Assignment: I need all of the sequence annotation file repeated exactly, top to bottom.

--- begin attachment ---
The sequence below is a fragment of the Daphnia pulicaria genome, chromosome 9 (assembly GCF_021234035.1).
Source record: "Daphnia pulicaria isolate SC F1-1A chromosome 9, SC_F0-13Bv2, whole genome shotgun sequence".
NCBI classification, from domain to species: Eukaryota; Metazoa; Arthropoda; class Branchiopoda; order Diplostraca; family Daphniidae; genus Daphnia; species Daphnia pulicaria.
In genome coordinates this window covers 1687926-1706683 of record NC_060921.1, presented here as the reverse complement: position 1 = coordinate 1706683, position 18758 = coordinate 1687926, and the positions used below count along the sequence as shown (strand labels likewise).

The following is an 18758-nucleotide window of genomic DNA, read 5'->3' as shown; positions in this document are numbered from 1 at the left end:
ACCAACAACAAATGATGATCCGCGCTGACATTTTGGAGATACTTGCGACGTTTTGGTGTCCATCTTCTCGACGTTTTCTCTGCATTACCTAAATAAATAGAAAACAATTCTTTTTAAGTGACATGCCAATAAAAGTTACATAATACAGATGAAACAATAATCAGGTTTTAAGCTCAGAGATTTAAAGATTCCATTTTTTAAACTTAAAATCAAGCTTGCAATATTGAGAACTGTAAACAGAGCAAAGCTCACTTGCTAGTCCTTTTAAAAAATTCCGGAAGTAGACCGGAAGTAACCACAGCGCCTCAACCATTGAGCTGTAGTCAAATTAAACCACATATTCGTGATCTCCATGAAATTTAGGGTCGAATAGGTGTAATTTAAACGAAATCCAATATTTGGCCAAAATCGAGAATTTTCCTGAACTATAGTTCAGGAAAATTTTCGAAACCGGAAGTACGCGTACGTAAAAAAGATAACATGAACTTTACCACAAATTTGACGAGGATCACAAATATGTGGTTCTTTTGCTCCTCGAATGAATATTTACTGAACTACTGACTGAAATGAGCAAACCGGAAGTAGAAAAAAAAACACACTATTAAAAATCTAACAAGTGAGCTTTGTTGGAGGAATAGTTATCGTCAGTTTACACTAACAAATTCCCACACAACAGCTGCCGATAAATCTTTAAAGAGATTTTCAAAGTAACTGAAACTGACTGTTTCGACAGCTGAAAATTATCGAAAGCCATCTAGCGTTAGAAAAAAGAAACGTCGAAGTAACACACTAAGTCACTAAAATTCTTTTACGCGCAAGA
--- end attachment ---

The sequence below is a fragment of the Daphnia pulicaria genome, chromosome 9 (assembly GCF_021234035.1).
Source record: "Daphnia pulicaria isolate SC F1-1A chromosome 9, SC_F0-13Bv2, whole genome shotgun sequence".
NCBI classification, from domain to species: Eukaryota; Metazoa; Arthropoda; class Branchiopoda; order Diplostraca; family Daphniidae; genus Daphnia; species Daphnia pulicaria.
In genome coordinates this window covers 1687926-1706683 of record NC_060921.1, presented here as the reverse complement: position 1 = coordinate 1706683, position 18758 = coordinate 1687926, and the positions used below count along the sequence as shown (strand labels likewise).

The following is an 18758-nucleotide window of genomic DNA, read 5'->3' as shown; positions in this document are numbered from 1 at the left end:
ACCAACAACAAATGATGATCCGCGCTGACATTTTGGAGATACTTGCGACGTTTTGGTGTCCATCTTCTCGACGTTTTCTCTGCATTACCTAAATAAATAGAAAACAATTCTTTTTAAGTGACATGCCAATAAAAGTTACATAATACAGATGAAACAATAATCAGGTTTTAAGCTCAGAGATTTAAAGATTCCATTTTTTAAACTTAAAATCAAGCTTGCAATATTGAGAACTGTAAACAGAGCAAAGCTCACTTGCTAGTCCTTTTAAAAAATTCCGGAAGTAGACCGGAAGTAACCACAGCGCCTCAACCATTGAGCTGTAGTCAAATTAAACCACATATTCGTGATCTCCATGAAATTTAGGGTCGAATAGGTGTAATTTAAACGAAATCCAATATTTGGCCAAAATCGAGAATTTTCCTGAACTATAGTTCAGGAAAATTTTCGAAACCGGAAGTACGCGTACGTAAAAAAGATAACATGAACTTTACCACAAATTTGACGAGGATCACAAATATGTGGTTCTTTTGCTCCTCGAATGAATATTTACTGAACTACTGACTGAAATGAGCAAACCGGAAGTAGAAAAAAAAACACACTATTAAAAATCTAACAAGTGAGCTTTGTTGGAGGAATAGTTATCGTCAGTTTACACTAACAAATTCCCACACAACAGCTGCCGATAAATCTTTAAAGAGATTTTCAAAGTAACTGAAACTGACTGTTTCGACAGCTGAAAATTATCGAAAGCCATCTAGCGTTAGAAAAAAGAAACGTCGAAGTAACACACTAAGTCACTAAAATTCTTTTACGCGCAAGA